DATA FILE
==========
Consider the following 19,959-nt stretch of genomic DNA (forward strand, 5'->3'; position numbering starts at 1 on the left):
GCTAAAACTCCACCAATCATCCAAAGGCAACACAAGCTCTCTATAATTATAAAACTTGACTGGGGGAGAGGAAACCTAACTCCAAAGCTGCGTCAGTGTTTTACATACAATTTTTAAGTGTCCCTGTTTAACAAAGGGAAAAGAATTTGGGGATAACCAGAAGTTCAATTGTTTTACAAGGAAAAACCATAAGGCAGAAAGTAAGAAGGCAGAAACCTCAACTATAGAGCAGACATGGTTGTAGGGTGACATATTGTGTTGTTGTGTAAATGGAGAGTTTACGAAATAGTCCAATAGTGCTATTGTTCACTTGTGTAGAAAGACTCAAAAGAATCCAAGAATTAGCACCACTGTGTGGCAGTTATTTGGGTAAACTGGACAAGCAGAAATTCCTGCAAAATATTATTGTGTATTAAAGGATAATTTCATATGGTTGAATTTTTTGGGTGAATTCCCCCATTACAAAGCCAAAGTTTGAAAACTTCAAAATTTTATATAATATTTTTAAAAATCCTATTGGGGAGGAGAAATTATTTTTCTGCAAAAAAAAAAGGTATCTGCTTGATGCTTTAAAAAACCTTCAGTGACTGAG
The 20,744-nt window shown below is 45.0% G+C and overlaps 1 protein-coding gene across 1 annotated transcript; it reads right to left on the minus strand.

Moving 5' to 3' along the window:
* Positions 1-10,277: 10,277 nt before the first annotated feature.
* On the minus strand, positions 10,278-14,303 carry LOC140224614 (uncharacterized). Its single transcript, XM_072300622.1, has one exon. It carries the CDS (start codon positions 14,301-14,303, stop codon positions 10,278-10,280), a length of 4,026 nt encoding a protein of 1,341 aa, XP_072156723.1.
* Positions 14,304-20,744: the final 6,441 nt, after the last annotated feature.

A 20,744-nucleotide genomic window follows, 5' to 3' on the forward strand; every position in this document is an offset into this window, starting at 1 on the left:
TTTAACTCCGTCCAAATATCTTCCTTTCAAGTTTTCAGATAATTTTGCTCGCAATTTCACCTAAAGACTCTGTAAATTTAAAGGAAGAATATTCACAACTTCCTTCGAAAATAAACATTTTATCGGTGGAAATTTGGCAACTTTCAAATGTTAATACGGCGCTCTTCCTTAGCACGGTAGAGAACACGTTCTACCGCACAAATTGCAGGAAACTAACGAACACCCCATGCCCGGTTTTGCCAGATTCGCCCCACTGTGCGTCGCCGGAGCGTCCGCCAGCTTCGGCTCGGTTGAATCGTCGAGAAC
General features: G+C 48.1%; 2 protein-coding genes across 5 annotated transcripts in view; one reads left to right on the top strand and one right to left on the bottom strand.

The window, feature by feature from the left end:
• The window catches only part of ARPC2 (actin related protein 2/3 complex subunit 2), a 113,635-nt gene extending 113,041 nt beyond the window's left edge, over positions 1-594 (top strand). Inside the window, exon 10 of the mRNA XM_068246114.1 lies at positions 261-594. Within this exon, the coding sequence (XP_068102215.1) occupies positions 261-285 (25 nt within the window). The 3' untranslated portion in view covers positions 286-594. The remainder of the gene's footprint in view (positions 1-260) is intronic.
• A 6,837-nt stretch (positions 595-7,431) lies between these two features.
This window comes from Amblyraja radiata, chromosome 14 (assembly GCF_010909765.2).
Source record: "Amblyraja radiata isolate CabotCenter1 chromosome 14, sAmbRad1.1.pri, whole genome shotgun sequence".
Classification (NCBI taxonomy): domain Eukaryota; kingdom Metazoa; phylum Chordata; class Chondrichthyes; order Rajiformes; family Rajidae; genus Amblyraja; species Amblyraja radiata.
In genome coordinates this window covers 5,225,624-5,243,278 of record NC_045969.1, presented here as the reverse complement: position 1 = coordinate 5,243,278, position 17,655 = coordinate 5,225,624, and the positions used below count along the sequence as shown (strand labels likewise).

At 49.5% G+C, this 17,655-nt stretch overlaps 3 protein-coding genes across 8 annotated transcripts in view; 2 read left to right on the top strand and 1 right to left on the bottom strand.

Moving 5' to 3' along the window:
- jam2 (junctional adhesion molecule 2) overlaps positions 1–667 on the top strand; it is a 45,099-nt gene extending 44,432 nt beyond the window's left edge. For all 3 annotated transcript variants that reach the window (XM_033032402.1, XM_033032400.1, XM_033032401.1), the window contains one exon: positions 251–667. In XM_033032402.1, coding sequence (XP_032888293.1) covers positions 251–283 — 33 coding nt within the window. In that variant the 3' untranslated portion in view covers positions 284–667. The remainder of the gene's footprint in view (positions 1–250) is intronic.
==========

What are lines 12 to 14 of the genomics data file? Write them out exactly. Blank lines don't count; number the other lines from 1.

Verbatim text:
• The window catches only part of ARPC2 (actin related protein 2/3 complex subunit 2), a 113,635-nt gene extending 113,041 nt beyond the window's left edge, over positions 1-594 (top strand). Inside the window, exon 10 of the mRNA XM_068246114.1 lies at positions 261-594. Within this exon, the coding sequence (XP_068102215.1) occupies positions 261-285 (25 nt within the window). The 3' untranslated portion in view covers positions 286-594. The remainder of the gene's footprint in view (positions 1-260) is intronic.
• A 6,837-nt stretch (positions 595-7,431) lies between these two features.
This window comes from Amblyraja radiata, chromosome 14 (assembly GCF_010909765.2).